If there were an outright recession, analysts agree that equities would be hit. Keith Wade, chief economist at Schroders in London, puts the chance of a recession by the end of 2020 at 25%. If there were one, he expects that in relative terms, value stocks might do better than growth stocks – reversing the trend of the past decade. “The one thing that value stocks have in their favour is that a lot of the returns are through dividends and income, so the higher-quality, less cyclical ones will probably be able to maintain payments,” he says. On the other hand, growth stocks such as tech companies would be hit by cuts in corporate spending, because companies would have less cashflow.
Kelly of JP Morgan AM makes a similar comment. Although some investors baulk at investing in cyclical stocks when fearing a recession, he demurs: “People think of financials and energy companies as cyclical, but the valuations are also cheap – and what really happens in a recession is a psychological change among investors from thinking about their hopes to thinking about their fears.” That, he says, “should help value stocks with low valuations outperform stocks with high valuations”.
Analysts do therefore see trade tension, generated by President Donald Trump’s aggressive approach, as a possible trigger for recession. However, they warn that the trouble does not stop there. “This is more than just ‘Donald Trump against China’,” says Temple of Lazard. “It has moved from a debate about the trade deficit to a bipartisan discussion about national security, so it’s much more enduring, persistent and difficult to predict.” This national security angle has disrupted both trade and foreign direct investment by China in the US. For example, the US has made it harder for Chinese companies to invest in sensitive parts of the US economy, involving critical technology or infrastructure.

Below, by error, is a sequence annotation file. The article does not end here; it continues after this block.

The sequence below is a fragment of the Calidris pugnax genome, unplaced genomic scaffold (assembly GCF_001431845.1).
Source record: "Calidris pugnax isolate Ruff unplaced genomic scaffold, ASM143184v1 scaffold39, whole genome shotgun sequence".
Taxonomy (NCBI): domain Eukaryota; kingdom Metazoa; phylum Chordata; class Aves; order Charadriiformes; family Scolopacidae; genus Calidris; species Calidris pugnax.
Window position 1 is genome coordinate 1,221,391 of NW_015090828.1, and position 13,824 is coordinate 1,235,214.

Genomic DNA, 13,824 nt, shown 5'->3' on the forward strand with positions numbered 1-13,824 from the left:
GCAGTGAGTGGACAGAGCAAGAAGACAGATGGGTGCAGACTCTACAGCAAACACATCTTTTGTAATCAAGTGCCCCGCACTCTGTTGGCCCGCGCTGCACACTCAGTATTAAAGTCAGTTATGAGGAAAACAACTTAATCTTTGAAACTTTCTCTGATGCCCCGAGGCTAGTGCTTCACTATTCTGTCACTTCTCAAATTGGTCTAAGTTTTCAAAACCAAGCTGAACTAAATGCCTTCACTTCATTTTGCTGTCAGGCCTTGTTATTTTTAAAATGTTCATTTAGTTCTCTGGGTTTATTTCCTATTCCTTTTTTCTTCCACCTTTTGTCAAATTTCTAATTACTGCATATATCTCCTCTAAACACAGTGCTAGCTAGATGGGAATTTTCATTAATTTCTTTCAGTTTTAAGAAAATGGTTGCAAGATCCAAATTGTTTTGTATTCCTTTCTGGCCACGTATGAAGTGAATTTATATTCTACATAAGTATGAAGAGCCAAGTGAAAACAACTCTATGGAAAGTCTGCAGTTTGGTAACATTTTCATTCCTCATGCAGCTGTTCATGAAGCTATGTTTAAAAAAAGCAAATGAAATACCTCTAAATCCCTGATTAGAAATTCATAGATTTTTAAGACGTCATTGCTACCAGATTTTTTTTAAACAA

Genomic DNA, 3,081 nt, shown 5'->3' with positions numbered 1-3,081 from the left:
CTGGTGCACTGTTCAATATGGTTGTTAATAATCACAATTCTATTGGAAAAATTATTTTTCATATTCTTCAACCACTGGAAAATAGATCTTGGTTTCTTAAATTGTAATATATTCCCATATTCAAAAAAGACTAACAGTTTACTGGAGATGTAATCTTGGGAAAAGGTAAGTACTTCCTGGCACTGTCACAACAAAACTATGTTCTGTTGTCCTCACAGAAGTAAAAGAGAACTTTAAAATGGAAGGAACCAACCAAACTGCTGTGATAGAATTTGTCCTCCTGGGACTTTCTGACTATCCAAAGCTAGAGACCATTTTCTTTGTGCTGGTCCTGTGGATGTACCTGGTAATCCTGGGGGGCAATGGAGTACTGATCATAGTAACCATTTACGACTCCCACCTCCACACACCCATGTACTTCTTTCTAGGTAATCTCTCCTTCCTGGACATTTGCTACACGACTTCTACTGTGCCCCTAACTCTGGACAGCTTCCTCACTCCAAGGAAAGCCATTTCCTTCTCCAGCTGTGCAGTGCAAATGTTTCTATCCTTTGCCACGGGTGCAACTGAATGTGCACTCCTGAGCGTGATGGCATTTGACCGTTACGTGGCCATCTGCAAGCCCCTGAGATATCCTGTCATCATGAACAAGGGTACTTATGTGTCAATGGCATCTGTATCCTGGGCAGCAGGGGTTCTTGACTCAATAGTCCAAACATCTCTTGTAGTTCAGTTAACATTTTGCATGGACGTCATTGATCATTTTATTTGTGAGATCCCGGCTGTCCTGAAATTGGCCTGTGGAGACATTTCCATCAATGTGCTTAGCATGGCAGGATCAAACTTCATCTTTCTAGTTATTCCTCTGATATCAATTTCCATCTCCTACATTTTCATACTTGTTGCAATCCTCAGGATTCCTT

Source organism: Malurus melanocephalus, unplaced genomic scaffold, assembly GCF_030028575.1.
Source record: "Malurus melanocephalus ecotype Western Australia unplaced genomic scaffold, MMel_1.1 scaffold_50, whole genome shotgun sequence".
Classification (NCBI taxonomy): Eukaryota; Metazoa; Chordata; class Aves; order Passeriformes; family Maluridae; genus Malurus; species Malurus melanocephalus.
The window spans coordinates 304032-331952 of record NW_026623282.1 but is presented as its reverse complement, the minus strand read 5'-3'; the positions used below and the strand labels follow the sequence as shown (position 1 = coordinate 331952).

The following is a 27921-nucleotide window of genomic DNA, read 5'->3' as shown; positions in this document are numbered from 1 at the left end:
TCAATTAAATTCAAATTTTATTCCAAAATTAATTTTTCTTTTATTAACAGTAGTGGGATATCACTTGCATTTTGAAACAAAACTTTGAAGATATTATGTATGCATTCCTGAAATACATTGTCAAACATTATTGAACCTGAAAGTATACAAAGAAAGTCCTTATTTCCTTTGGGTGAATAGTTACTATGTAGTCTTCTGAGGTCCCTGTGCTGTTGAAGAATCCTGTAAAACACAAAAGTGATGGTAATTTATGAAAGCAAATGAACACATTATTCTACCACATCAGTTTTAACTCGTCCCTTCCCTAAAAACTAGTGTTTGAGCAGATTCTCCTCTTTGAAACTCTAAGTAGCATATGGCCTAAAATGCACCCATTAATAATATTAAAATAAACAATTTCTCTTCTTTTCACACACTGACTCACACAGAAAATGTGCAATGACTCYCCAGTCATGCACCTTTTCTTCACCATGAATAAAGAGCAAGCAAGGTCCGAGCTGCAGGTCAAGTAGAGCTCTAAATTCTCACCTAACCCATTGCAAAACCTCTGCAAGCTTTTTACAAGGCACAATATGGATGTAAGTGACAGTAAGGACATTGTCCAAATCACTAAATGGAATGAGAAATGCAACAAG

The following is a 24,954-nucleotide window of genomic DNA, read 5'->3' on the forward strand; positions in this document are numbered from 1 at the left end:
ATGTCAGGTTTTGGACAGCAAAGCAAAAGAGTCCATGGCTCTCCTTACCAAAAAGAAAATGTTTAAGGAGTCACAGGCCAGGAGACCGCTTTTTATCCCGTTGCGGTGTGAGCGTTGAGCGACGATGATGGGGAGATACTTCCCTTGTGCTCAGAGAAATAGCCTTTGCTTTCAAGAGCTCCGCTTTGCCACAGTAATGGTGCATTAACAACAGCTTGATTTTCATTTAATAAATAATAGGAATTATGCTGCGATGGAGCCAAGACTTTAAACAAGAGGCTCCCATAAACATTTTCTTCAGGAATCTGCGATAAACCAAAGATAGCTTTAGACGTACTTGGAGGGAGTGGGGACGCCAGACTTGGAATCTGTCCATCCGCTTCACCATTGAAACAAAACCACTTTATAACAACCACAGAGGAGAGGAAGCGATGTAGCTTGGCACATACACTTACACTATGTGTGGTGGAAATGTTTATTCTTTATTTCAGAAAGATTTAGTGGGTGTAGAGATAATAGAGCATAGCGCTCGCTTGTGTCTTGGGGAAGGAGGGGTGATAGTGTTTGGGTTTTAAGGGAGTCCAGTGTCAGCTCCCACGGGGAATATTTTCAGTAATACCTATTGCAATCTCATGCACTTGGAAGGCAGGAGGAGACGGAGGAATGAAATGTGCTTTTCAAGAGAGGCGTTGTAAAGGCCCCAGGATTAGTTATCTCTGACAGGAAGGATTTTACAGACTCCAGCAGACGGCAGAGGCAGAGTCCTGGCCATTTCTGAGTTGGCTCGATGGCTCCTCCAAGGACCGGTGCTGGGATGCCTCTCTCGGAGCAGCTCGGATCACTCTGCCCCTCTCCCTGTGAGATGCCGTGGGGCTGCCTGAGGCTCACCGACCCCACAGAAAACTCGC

Boivin of BlackRock takes a similar view. “It’s really about strategic competition between nations, and in particular two nations”, he says. “This goes beyond just the trade of goods: it’s about intellectual property, it’s about tech, it’s about national security.”
If these forces are so long-term, perhaps the question of whether the US will enter recession is not the most important one. Perhaps investors should be worrying more about whether the high economic growth that prevailed for decades up to the global financial crisis has come to an end. The decline in cooperation between the US and China is, as Boivin puts it, “a persistent headwind that shaves off some growth year after year, but doesn’t necessarily have to trigger an abrupt slowdown that is recessionary in nature.”